Royal Ahold to pay $10 million to settle probe

Giant Food parent admits offenses on joint ventures

October 01, 2004|By BLOOMBERG NEWS

AMSTERDAM, Netherlands - Royal Ahold NV, the food retailer that owns the Landover, Md.-based Giant Food Inc. chain, agreed yesterday to pay 8 million euros ($10 million) to settle an investigation by the Dutch public prosecutor after acknowledging improperly consolidating joint ventures.

The offenses also included publishing inaccurate balance sheets, misleading the public when selling securities, falsifying letters of representation as well as 20-F documents submitted to the U.S. Securities and Exchange Commission, and deceiving accountants, the prosecutor's office said. The fine is the highest that could be levied in a court proceeding.

Ahold, based in Zaandam, Netherlands, said in February last year that it overstated profit and sales for three years. The grocer also is the subject of investigations by the SEC and the U.S. attorney in Manhattan, in addition to two investor lawsuits. The Dutch prosecutor's office started its investigation in July last year.

The fine "is negligible on their profit-and-loss account," said Oscar Poos, an analyst at Fortis Bank in Amsterdam. "It's one procedure out of the way, so there's more time for management to focus on the rest of the business. There's plenty to do."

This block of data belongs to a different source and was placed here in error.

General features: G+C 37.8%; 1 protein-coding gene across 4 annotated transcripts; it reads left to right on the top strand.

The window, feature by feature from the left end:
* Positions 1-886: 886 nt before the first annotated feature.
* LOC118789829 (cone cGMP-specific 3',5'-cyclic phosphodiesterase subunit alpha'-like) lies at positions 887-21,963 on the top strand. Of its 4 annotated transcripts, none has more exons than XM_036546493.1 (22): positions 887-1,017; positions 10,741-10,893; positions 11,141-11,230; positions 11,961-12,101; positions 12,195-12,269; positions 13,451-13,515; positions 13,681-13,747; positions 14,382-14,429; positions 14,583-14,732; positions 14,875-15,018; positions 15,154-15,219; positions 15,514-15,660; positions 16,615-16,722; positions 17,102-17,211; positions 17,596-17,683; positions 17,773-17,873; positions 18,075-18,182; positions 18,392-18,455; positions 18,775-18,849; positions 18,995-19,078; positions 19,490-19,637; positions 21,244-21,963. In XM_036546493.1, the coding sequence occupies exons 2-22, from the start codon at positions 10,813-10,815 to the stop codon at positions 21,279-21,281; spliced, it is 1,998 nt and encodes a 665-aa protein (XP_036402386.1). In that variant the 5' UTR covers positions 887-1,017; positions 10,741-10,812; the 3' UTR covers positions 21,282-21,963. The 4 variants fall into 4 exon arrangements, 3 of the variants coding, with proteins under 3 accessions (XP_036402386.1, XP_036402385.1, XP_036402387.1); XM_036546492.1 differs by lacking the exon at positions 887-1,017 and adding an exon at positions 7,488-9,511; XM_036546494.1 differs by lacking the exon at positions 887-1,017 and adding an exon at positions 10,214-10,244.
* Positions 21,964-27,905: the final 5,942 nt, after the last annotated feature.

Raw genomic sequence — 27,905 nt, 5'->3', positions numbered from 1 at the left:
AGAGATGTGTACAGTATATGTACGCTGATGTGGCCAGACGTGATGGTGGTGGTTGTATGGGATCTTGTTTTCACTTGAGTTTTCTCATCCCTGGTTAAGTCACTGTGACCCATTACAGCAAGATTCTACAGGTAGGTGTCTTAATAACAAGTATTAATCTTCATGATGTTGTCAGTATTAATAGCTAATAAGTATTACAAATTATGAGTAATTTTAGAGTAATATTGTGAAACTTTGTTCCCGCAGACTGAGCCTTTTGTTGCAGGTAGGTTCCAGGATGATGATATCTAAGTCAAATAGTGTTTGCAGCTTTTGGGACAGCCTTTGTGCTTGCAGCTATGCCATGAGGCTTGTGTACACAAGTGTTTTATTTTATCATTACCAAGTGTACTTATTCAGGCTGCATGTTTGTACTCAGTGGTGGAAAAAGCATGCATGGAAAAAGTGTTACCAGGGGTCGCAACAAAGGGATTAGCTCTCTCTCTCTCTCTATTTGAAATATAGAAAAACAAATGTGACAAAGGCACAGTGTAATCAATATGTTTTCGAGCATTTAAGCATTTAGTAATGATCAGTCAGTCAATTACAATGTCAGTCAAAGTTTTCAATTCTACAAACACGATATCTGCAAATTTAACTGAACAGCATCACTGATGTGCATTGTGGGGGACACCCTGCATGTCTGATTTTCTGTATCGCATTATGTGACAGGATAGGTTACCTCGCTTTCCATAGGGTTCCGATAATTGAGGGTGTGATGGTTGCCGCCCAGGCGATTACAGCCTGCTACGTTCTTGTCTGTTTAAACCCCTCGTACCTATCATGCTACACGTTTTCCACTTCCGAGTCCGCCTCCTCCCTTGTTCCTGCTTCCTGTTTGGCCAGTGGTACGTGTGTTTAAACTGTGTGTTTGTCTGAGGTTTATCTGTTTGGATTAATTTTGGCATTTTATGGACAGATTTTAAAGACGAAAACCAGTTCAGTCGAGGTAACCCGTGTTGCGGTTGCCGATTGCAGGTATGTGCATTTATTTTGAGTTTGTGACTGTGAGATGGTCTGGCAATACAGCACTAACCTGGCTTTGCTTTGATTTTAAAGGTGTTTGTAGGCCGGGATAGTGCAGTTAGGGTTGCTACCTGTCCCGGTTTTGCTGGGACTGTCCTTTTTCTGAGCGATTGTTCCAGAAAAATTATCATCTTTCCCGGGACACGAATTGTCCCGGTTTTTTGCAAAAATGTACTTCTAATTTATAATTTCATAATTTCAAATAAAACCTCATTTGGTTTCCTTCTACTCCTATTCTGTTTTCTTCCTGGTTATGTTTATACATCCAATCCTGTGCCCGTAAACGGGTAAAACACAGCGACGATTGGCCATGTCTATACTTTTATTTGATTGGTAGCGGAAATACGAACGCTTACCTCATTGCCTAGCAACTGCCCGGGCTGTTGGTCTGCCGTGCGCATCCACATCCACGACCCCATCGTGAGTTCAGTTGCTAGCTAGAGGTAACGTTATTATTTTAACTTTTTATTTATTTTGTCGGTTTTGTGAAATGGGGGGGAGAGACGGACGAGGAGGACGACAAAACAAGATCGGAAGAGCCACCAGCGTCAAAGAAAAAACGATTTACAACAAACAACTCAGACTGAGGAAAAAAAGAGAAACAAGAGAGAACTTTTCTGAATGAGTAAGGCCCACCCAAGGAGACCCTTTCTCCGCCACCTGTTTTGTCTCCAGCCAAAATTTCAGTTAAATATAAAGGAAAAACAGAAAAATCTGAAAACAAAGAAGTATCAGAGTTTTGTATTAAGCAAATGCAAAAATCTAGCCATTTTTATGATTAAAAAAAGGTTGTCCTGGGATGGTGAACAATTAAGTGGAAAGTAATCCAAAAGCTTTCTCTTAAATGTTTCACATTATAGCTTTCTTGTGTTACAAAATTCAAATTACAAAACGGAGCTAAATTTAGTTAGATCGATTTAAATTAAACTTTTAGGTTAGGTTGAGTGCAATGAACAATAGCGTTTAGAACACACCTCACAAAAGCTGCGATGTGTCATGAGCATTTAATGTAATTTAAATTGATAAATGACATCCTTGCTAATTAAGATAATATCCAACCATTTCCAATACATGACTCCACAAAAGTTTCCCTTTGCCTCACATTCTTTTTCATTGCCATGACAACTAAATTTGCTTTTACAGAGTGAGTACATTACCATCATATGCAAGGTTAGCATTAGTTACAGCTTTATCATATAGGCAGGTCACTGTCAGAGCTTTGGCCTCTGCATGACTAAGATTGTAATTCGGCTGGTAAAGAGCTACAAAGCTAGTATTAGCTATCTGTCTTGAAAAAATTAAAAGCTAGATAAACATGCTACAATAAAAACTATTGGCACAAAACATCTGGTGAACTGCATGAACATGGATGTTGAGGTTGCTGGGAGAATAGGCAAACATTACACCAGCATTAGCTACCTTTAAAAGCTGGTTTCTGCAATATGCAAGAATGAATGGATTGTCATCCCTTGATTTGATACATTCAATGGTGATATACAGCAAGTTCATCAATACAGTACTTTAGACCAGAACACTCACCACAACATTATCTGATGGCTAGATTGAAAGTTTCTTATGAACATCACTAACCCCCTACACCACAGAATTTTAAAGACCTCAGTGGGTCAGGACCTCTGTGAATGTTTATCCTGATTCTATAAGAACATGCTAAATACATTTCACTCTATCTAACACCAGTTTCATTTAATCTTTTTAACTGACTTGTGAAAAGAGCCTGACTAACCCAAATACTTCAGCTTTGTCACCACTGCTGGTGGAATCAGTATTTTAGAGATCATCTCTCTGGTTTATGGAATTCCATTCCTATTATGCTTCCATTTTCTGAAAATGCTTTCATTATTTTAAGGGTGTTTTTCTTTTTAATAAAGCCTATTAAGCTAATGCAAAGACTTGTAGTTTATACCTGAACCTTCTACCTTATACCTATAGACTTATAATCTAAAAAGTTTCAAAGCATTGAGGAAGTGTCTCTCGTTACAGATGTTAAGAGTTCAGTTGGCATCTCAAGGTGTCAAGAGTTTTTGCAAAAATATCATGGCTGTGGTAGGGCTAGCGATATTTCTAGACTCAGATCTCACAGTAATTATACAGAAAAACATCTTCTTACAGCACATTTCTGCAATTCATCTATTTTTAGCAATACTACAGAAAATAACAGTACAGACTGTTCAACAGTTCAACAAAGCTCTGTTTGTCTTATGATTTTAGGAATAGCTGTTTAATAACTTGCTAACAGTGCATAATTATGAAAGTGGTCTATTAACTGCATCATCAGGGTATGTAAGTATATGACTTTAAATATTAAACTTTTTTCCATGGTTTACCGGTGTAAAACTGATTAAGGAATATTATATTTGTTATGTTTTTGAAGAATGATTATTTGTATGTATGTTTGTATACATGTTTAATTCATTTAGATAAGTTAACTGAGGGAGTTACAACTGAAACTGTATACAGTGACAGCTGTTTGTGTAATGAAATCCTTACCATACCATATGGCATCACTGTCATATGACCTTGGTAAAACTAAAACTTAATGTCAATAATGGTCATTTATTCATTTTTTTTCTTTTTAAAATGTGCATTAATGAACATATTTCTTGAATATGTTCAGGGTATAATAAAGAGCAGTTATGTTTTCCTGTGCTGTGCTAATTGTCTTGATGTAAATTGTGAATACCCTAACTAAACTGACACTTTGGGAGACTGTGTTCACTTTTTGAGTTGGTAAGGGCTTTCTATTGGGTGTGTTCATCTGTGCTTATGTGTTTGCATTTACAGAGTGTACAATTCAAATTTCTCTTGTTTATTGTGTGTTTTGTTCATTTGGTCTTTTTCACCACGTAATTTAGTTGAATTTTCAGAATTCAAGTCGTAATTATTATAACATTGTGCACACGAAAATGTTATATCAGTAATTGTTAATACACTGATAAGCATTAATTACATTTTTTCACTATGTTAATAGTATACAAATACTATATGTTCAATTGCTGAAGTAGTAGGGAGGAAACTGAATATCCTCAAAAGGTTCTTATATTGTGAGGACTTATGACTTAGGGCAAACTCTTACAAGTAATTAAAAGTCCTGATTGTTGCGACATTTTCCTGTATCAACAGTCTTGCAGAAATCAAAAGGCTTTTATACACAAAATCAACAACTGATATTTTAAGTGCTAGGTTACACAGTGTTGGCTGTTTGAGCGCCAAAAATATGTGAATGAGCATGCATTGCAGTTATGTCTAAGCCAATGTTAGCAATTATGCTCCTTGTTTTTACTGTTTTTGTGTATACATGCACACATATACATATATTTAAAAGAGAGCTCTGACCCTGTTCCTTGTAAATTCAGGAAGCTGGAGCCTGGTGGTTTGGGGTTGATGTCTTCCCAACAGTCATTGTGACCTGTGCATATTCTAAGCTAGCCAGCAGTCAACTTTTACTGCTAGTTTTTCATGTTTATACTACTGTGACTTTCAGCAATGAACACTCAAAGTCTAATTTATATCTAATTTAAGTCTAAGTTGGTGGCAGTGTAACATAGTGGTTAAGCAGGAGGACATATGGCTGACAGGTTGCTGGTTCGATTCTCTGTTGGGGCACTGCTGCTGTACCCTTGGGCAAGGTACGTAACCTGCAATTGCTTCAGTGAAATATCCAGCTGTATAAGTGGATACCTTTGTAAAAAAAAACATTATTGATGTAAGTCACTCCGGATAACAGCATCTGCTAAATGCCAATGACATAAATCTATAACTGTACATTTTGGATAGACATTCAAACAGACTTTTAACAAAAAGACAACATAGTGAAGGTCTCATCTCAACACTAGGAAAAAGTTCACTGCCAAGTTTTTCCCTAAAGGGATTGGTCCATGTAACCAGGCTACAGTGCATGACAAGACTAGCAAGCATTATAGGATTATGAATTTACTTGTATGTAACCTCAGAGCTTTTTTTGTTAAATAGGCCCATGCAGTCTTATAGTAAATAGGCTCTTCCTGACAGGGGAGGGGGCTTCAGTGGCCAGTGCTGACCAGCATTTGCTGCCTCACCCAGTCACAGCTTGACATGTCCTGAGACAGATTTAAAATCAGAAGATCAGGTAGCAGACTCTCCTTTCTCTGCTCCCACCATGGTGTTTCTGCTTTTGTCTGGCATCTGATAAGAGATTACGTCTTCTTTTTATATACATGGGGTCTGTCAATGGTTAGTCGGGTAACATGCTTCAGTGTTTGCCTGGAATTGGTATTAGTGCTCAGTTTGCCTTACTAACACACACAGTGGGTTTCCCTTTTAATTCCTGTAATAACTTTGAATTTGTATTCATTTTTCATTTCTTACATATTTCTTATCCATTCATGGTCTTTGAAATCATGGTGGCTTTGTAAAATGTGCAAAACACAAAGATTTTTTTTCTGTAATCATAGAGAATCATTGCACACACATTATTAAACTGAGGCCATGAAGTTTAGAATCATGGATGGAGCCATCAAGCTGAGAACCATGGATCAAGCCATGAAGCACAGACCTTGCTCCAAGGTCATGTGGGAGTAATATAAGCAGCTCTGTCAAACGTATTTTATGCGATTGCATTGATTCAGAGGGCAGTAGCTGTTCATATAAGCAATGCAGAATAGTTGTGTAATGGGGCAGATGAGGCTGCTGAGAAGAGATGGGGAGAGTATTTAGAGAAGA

Chief Executive Officer Anders Moberg wants to raise 2.5 billion euros by selling assets from the United States to Spain to pay down debt. The company said last week that it plans to sell Deli XL, a Dutch and Belgian food distributor, as it concentrates on food retailing in the Netherlands, where it runs the Albert Heijn chain.

Shares of Ahold, which also owns Stop & Shop supermarkets, Internet grocer Peapod and Columbia-based U.S. Foodservice in the United States, dropped 4 cents to 5.14 euros in Amsterdam, erasing a gain of as much as 1.7 percent. The decline cut the company's market value to 7.98 billion euros. Ahold's U.S. shares lost a penny to $6.39 yesterday.

Spokesman Walter Samuels declined to comment on when Ahold, the world's third-biggest retailer, would pay the fine.

The prosecutor's office said Ahold admitted improper use of side letters - supplementary written agreements accompanying some of its joint-venture contracts. The company also said it should not have fully consolidated its ventures with partners in countries including Brazil and Sweden while conflicting side letters existed, according to the prosecutor's office.

Ahold said last year that it overstated profit by 970 million euros and inflated sales in the previous three years. Most of the earnings inflation took place at its U.S. Foodservice food-distribution unit. The company improperly booked revenue from joint ventures such as ICA in Sweden by claiming it entirely controlled those businesses.

Former Chief Executive Officer Cees van der Hoeven, who was ousted when the company disclosed the profit inflation, has been summoned to appear in a Dutch court next month in an investigation of the fraud, his spokesman said Wednesday.

Van der Hoeven called accusations by the prosecutors "ungrounded."

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